Screening of Industrially Important Enzymes Produced by Moderately Halophilic Bacteria Isolated from Salted Sheep Skins of Diverse Origin


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Çağlayan P. , Birbir M. , Sanchez-Porro C., Ventosa A.

JOURNAL OF THE AMERICAN LEATHER CHEMISTS ASSOCIATION, cilt.112, ss.207-216, 2017 (SCI İndekslerine Giren Dergi) identifier identifier

  • Yayın Türü: Makale / Tam Makale
  • Cilt numarası: 112
  • Basım Tarihi: 2017
  • Dergi Adı: JOURNAL OF THE AMERICAN LEATHER CHEMISTS ASSOCIATION
  • Sayfa Sayıları: ss.207-216

Özet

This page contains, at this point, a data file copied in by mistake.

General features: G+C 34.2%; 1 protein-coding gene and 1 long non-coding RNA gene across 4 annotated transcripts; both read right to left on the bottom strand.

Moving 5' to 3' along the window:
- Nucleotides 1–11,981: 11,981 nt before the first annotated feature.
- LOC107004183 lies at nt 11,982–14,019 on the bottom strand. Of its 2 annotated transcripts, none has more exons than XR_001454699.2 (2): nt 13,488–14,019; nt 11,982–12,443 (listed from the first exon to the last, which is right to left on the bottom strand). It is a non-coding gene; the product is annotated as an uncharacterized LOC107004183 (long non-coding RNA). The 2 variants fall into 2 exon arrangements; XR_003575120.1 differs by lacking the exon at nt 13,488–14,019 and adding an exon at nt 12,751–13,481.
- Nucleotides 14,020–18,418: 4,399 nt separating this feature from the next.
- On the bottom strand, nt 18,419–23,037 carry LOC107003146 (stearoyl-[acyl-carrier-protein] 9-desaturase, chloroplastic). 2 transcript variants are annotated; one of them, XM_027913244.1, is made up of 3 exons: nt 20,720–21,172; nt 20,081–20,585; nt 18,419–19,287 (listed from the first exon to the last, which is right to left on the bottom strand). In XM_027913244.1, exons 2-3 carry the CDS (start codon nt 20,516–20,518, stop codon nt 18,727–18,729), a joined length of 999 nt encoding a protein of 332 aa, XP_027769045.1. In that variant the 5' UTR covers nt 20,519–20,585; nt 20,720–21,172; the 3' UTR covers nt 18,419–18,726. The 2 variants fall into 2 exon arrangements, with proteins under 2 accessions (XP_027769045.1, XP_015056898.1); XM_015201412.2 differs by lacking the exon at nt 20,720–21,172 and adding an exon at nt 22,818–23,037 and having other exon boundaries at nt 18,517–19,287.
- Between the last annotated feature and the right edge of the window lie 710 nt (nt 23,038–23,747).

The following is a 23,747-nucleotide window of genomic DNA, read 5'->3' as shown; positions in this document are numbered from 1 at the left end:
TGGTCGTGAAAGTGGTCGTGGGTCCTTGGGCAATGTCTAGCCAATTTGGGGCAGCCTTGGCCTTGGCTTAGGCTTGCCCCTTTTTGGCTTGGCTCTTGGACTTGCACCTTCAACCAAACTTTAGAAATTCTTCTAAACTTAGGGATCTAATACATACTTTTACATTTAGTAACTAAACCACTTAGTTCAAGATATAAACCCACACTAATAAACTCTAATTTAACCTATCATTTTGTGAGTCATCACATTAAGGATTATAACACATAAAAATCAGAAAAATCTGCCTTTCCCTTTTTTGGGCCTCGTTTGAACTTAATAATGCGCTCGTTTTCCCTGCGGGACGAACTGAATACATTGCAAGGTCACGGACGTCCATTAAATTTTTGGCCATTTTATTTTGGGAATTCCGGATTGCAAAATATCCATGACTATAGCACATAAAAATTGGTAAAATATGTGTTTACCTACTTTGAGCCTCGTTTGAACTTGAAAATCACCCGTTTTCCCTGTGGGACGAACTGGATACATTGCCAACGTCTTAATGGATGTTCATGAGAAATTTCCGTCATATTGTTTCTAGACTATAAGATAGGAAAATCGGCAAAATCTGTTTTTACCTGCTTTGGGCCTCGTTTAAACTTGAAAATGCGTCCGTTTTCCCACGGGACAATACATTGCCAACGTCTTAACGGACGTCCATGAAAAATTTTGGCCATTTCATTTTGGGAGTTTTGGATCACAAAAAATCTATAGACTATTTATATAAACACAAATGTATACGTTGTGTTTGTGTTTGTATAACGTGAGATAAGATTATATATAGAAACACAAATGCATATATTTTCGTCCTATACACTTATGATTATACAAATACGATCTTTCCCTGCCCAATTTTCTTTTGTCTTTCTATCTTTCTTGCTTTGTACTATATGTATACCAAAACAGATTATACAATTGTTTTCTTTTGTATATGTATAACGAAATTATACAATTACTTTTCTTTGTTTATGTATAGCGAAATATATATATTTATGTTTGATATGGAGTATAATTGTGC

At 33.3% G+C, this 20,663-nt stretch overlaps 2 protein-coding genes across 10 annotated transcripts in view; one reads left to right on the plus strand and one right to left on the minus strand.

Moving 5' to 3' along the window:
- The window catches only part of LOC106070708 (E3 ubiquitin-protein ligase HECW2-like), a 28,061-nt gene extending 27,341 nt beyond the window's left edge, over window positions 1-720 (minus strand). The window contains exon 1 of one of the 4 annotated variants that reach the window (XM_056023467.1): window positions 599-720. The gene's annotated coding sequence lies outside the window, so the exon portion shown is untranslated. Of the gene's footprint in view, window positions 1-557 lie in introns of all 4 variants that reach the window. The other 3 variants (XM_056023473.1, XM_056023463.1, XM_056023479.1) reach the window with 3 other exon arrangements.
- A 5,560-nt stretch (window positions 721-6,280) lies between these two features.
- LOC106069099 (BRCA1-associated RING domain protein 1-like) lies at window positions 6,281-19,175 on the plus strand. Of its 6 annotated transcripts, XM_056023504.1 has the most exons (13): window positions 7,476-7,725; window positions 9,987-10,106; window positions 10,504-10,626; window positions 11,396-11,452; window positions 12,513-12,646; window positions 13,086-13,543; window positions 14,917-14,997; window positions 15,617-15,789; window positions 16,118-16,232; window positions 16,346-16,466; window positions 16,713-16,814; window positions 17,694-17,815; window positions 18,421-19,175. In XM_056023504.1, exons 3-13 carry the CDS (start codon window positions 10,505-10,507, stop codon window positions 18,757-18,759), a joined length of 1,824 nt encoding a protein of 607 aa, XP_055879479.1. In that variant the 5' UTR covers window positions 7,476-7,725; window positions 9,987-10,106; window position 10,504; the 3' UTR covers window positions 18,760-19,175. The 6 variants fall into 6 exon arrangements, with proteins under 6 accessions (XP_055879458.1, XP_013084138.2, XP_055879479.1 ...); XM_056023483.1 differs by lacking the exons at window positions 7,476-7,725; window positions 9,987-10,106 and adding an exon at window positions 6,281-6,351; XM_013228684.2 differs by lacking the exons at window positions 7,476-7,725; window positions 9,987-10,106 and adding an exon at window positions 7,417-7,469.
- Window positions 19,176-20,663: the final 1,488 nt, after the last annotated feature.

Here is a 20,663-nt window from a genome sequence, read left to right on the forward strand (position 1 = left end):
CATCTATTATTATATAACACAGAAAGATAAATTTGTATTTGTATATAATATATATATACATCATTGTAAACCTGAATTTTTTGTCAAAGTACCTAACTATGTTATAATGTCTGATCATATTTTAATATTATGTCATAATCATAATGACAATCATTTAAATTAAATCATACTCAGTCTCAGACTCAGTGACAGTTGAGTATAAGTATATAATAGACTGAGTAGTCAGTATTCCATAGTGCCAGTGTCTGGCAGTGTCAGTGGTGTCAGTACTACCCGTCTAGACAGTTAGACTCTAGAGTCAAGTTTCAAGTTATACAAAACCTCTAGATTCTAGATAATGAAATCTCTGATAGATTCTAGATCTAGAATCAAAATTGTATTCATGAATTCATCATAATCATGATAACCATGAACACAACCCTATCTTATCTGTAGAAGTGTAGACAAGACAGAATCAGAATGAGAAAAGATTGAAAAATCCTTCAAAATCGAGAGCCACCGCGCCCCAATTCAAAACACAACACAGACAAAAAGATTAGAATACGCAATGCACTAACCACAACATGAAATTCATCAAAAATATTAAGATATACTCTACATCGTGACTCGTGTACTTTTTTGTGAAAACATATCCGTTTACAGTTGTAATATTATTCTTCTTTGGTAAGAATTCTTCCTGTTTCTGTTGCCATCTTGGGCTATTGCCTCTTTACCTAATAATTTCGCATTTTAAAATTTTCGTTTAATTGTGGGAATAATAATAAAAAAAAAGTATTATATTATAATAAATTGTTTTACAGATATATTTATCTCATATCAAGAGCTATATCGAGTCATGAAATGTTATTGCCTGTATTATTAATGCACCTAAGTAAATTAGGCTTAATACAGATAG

Moderately halophilic bacteria have received attention in several industries due to their industrial enzymes which are stable at high temperatures, various salt concentrations and different pH values. Therefore, this study was conducted to isolate and identify moderately halophilic bacteria found on salted sheep skin samples and to detect the isolates producing industrially important enzymes. These skin samples were from Australia, Bulgaria, Dubai, Greece, Israel, Kuwait, South Africa, Turkey and U.S.A. Phenotypic characteristics and comparative partial 16S rRNA gene sequence analysis were used to characterize these microorganisms. According to the test results, 77 isolates representing 13 genera and 29 species were identified. These moderately halophilic bacteria, which were able to mostly grow in the media containing 3-15% salts and in some cases, up to 20-25% salts, were closely related to species of genera Staphylococcus, Salimicrobium, Bacillus, Salinicoccus, Planococcus, Alkalibacillus, Gracilibacillus, Oceanobacillus, Marinococcus, Halomonas, Salinivibrio, Chromohalobacter, and Idiomarina. A fairly high percentage of the isolates (79%) produced a great variety of industrially important enzymes. Protease, lipase, beta-galactosidase, amylase, caseinase,, DNase, urease, cellulase, and lecithinase enzymes were produced respectively by 46, 33, 30, 20, 18, 13, 9, 9, and 8 isolates. None of the isolates produced pullulanase, xylanase and phospholipase enzymes. Combined enzymatic activities have been detected among the isolates. While 12% and 27% of isolates produced six and four different enzymes, respectively, 1% of isolates produced three different enzymes. Furthermore, 39% of the isolates produced one and two enzymes. These enzymes were produced by isolates belonging to all genera detected in this study except genus Alkalibacillus. The findings of this study demonstrated that moderately halophilic bacteria on the skins produced industrially important enzymes which may have potential applications in different industries.